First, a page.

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The Dirty Harry .44 Magnum: The Classic Smith & Wesson Gun (Or Cannon?)

Smith & Wesson Model 29
Image: Creative Commons.

Few firearms are as famous as the Smith & Wesson Model 29, chambered in .44 Magnum—which the fictional Dirty Harry Callahan, played perfectly by Clint Eastwood, described as being the “most powerful handgun in the world.” In fairness, it wasn’t really the oversized hand cannon that Harry was holding but the cartridge.

Introduced in 1950, the .44 Magnum had both the energy and speed gun owners wanted. It delivered 767-foot pounds of energy against targets, and at 1,200 feet per second achieved supersonic speed. The result was an excellent round for hunting sidearm, capable of defending a hunter from a charging boar, bear” or some other type of dangerous animal, according to Kyle Mizokami.

What the Model 29 was able to do is to truly harness that power. Weighing in at nearly three pounds loaded—double a modern Glock 9-millimeter pistol—the Model 29 needed that weight to absorb the hefty recoil. While perhaps a police detective might not mind having the solid chunk of metal holstered all day this probably isn’t something CCW holders would ever consider for everyday carry.

However, the .44 Magnum has remained a popular choice for sport shooters, which explains why the Model 629—a stainless steel version of the iconic Model 29—has been one of the top-selling revolvers according to the National Shooting Sport Foundation for 2020.

Moreover, this version of the Smith & Wesson classic is actually less powerful than the company’s Model 500, which is chambered for the even heftier .500 Magnum. This suggests that a nearly fifty-year-old movie has remained the best salesman for the Model 29/629. Branding is everything, and the .44 Magnum is as powerful a “brand” as it is a caliber.

It is also easy to see why the Model 629, which was first introduced in 1979, has remained such a popular choice for handgun buyers. Its stainless steel construction means it is easy to clean and more resistant to rust than carbon steel, and, unlike blued revolvers, this one will certainly be noticed.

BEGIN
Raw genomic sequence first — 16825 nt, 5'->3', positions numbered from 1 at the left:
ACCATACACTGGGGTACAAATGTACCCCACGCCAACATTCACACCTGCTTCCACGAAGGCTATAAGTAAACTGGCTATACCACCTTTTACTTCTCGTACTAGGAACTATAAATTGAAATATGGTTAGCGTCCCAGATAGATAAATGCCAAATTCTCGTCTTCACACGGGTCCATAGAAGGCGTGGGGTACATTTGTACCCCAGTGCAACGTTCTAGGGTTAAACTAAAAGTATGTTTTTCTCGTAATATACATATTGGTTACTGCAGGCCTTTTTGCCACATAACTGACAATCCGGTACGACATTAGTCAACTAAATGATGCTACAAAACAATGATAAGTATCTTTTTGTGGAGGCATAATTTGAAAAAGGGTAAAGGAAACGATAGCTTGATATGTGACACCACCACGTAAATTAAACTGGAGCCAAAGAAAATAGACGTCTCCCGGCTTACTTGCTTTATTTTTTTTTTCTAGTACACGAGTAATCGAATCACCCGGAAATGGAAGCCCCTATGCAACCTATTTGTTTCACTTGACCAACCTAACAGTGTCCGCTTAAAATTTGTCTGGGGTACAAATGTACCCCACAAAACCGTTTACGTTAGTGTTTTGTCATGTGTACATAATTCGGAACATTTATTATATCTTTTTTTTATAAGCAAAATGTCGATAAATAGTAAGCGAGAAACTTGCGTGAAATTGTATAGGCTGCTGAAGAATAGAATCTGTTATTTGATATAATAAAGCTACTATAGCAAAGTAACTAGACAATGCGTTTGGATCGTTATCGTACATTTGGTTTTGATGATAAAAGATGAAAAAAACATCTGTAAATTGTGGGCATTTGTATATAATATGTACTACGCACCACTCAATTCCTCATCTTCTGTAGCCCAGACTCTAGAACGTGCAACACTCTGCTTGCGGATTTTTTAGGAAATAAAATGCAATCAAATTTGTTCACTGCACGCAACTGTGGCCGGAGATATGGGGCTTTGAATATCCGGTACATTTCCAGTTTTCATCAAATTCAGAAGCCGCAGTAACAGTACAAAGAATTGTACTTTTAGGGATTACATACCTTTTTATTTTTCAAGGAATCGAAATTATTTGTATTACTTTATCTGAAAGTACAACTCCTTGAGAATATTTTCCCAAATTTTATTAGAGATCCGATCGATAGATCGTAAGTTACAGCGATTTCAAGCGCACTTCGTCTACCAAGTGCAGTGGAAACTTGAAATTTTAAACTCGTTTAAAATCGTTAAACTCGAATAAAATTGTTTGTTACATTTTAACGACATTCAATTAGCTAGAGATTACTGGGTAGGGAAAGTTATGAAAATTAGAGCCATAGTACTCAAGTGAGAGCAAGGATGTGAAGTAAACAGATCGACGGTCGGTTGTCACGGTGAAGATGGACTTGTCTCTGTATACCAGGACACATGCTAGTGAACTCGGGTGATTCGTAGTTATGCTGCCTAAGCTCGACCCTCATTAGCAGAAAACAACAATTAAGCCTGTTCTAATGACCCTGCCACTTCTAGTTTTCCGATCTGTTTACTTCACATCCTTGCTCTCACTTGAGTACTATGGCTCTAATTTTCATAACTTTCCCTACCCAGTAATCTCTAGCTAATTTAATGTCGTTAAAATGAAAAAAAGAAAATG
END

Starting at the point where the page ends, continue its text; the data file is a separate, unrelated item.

As a double-action revolver, the single-action trigger is light and crisp for precise shooting, while the double-action pull can cycle the cylinder smoothly for rapid-fire. The large, aggressively checkered exposed hammer will provide a solid non-slip surface that allows shooters to cock the hammer under inclement conditions.

The Model 629’s red-ramp front sight is pinned into an integral sight ramp, and the rear sight has a white outline and is adjustable for windage and elevation. The synthetic rubber grip provides a sure hold in any weather and helps to absorb recoil. This is a handgun that is capable of taking large game while also being there to make a huge statement as a home defense weapon.

Peter Suciu is a Michigan-based writer who has contributed to more than four dozen magazines, newspapers and websites. He is the author of several books on military headgear including A Gallery of Military Headdress, which is available on 

Written By

Expert Biography: A Senior Editor for 1945, Peter Suciu is a Michigan-based writer who has contributed to more than four dozen magazines, newspapers, and websites with over 3,000 published pieces over a twenty-year career in journalism. He regularly writes about military hardware, firearms history, cybersecurity, and international affairs. Peter is also a Contributing Writer for Forbes. You can follow him on Twitter: @PeterSuciu.

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